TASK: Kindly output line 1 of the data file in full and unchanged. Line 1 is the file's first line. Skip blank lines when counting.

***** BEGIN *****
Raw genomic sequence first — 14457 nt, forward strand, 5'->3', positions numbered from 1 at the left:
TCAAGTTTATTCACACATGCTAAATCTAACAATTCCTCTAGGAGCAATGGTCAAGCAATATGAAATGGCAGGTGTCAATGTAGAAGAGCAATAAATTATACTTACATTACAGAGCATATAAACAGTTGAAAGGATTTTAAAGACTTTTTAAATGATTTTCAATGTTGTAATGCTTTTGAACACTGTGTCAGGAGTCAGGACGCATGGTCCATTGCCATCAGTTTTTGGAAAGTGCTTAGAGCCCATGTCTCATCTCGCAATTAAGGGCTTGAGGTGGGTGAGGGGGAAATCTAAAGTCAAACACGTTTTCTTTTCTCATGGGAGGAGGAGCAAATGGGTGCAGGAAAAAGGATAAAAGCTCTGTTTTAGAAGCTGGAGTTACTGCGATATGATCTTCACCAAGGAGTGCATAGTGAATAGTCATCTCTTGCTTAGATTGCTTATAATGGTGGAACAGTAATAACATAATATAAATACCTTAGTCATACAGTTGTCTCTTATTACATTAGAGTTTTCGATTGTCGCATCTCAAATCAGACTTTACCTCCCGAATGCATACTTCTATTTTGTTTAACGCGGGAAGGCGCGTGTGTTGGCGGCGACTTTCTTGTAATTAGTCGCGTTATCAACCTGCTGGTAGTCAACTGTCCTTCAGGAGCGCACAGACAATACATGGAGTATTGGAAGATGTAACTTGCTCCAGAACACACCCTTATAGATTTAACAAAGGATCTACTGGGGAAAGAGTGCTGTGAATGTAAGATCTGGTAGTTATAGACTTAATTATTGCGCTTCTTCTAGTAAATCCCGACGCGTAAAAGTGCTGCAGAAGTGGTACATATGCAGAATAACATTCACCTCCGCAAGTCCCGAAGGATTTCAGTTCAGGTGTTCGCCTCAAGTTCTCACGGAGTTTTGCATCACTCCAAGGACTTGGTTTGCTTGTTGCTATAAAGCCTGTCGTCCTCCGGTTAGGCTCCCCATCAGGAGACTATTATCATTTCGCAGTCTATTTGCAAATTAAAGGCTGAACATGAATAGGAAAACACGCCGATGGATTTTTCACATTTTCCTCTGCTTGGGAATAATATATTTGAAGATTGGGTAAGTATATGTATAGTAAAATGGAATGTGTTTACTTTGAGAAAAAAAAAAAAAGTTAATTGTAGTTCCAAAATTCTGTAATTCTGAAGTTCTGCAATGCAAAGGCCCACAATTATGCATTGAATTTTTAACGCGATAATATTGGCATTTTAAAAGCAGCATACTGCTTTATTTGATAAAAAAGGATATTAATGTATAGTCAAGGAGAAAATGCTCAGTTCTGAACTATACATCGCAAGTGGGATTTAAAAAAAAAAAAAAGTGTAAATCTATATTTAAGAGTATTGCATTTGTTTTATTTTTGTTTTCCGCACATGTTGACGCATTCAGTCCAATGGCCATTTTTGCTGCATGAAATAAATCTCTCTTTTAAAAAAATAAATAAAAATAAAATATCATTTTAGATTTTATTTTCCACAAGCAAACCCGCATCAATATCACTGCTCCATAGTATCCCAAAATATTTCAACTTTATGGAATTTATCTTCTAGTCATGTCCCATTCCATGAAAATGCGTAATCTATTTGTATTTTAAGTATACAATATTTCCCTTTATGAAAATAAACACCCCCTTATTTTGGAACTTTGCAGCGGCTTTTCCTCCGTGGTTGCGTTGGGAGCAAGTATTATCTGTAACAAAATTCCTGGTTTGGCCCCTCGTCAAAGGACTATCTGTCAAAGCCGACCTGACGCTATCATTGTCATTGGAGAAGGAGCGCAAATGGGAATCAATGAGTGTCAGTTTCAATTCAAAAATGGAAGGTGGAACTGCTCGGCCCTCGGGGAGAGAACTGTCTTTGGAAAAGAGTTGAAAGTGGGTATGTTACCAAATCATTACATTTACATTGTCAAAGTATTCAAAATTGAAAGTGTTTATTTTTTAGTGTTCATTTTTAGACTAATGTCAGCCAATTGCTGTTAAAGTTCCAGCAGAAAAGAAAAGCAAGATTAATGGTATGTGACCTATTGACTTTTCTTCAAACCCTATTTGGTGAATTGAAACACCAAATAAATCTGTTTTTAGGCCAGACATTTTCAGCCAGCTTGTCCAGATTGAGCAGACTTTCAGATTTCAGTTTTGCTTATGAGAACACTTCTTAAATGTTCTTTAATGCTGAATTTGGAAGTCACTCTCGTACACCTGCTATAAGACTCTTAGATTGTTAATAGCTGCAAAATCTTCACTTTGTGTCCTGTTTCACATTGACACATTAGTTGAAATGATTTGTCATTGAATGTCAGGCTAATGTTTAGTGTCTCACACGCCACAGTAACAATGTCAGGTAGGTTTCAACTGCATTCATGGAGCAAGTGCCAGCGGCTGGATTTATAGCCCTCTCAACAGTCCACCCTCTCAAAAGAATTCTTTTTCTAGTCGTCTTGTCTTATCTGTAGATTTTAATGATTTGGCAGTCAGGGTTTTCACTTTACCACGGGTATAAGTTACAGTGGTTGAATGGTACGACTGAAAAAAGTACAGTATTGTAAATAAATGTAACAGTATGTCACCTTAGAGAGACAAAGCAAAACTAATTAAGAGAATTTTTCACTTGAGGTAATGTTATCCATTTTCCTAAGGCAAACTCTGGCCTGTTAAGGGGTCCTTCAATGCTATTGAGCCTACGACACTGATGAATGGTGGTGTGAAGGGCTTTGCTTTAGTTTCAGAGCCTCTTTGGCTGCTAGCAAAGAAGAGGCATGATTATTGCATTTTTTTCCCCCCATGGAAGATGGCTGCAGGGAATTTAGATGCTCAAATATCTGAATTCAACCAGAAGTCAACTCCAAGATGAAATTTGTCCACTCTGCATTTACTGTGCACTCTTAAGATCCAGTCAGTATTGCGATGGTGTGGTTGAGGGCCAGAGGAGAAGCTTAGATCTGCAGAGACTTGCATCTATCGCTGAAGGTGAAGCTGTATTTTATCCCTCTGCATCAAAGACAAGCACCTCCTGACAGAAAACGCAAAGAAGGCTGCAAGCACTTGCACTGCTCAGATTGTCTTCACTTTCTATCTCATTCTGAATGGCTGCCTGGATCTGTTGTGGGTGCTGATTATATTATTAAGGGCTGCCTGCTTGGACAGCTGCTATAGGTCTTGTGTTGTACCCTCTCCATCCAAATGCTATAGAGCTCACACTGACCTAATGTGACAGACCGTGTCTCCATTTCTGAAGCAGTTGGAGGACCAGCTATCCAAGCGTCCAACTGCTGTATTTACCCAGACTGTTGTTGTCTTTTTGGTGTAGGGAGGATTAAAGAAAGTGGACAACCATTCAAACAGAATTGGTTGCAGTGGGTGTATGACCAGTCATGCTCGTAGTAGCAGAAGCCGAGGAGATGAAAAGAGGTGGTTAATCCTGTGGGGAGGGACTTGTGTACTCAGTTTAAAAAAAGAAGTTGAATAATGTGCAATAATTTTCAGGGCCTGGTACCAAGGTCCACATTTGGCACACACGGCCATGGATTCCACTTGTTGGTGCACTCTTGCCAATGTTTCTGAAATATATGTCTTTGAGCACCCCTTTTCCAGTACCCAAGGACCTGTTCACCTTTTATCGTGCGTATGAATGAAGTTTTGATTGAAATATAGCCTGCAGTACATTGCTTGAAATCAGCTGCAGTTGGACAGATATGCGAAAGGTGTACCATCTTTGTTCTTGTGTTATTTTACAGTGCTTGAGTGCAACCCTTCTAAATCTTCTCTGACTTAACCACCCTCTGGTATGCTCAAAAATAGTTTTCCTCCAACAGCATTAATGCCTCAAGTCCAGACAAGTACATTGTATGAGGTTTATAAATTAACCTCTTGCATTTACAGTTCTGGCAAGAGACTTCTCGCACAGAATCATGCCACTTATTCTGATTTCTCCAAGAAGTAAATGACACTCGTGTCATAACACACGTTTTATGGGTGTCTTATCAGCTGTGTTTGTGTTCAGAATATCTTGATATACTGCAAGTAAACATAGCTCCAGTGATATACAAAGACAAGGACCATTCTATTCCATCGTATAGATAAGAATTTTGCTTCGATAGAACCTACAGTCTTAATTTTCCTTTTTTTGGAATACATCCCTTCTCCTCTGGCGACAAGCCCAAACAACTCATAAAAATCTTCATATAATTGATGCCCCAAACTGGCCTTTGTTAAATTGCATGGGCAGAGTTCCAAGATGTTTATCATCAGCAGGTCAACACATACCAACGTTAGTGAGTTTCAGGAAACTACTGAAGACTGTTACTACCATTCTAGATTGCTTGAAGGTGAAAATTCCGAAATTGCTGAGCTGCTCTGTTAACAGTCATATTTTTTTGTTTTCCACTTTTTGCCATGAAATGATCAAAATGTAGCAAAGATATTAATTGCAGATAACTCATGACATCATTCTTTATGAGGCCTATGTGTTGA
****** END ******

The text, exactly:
Raw genomic sequence first — 14457 nt, forward strand, 5'->3', positions numbered from 1 at the left: